It's challenging for current users to recover from the errors that occur during the scanning without any guidance.
🤯 Buttons Close to Each Other

It's hard for users with low vision to rely solely on buttons to navigate different features.
If we add more descriptive error messages, such as too darktoo closehold steady, and move more to the right, then users who have low vision will understand why the app can't recognize their documents and objects and make adjustments based on the guidance. 
Suppose we enable accessible gestures, such as shaking the phone to cancel scanning 
and swiping left and right to navigate different features. In that case, it will ease users' frustrations by relaying only with buttons. ​​​​​​​
03 Bonus 
What If...
I took this opportunity to assess if there's any potential to improve the current design of the Seeing AI app. Current users generally had no outstanding concerns regarding the architecture of the existing app. However, they expressed the interface design could need some help. I then dived into the existing experience below: 
The Camera icon on the middle left is small, and the placement is confusing.
All buttons are transparent and close to one another, making it challenging for users with low vision to see.
04 Prototyping 
I brainstormed and sketched various wireframes options based on the secondary and field research. I digitalized my sketches in order to show it to the users and gather their feedback.
User Feedback
Testing users thought that option 2 was clean and the feature onboarding was helpful, especially for first-time users. Users mentioned in the old experience required multiple clicks to find the demonstration video for each feature. 
One user suggested, "As a returning user, even though there are many channels in this app, how we interact with each channel is relatively the same. It feels a little redundant to click on a video each time I land on a new channel, and I would prefer to view them at once and have the option to pause or even skip some once I get the logistics." I iterated the wireframes after preliminary user feedback.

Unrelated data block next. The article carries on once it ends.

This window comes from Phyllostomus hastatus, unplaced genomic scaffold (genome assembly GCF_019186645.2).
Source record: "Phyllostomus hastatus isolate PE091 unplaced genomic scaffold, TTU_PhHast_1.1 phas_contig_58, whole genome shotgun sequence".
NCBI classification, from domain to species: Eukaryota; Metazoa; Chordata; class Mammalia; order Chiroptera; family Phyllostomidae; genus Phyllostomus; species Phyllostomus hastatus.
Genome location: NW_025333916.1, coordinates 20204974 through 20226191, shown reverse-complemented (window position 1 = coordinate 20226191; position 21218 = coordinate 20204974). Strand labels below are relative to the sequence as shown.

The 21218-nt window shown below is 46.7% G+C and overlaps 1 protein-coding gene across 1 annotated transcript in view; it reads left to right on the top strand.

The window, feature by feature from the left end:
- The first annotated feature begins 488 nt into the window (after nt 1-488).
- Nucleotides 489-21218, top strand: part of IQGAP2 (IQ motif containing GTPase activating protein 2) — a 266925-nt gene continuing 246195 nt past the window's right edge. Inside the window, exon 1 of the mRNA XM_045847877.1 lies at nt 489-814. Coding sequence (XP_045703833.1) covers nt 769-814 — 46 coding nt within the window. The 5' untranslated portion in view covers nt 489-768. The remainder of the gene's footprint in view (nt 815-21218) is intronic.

Hi-Fidelity Prototype
Feature Onboarding 
First-time users get familiar with different channels in Seeing AI through a series of quick onboarding videos.
Home Page
I referenced WCAG Guideline and Apple's Human Interface Guideline to make the UI more accessible for users with low vision. Users will be guided with VoiceOver throughout the Seeing AI app instead of relying solely on text.
What's Next 
I would think more about the ways to validate the hypothesis and measure success, including:
User feedback: what are users' behaviors and opinions?
A/B testing: Is the descriptive error messages feature effectively helping users complete scanning tasks? Do the accessible gesture and VoiceOver guidance make the navigation easier? 
Reflections - Co-designing with Users with Low Vision
When conducting field research, participants brought up many exciting ideas on improving features or how they wished the app could include certain new features. It occurred to me that users were unintentionally co-designing with me. As experts in the low vision community, co-designing can bring different views that inform design and innovation direction whose ultimate goal is to best serve the same user group. I would like to formally invite users to co-design with me throughout the ideation and prototyping process and explore different co-design methods for future projects.
Illustration Credits Marina Podrez, Irina Strelnikova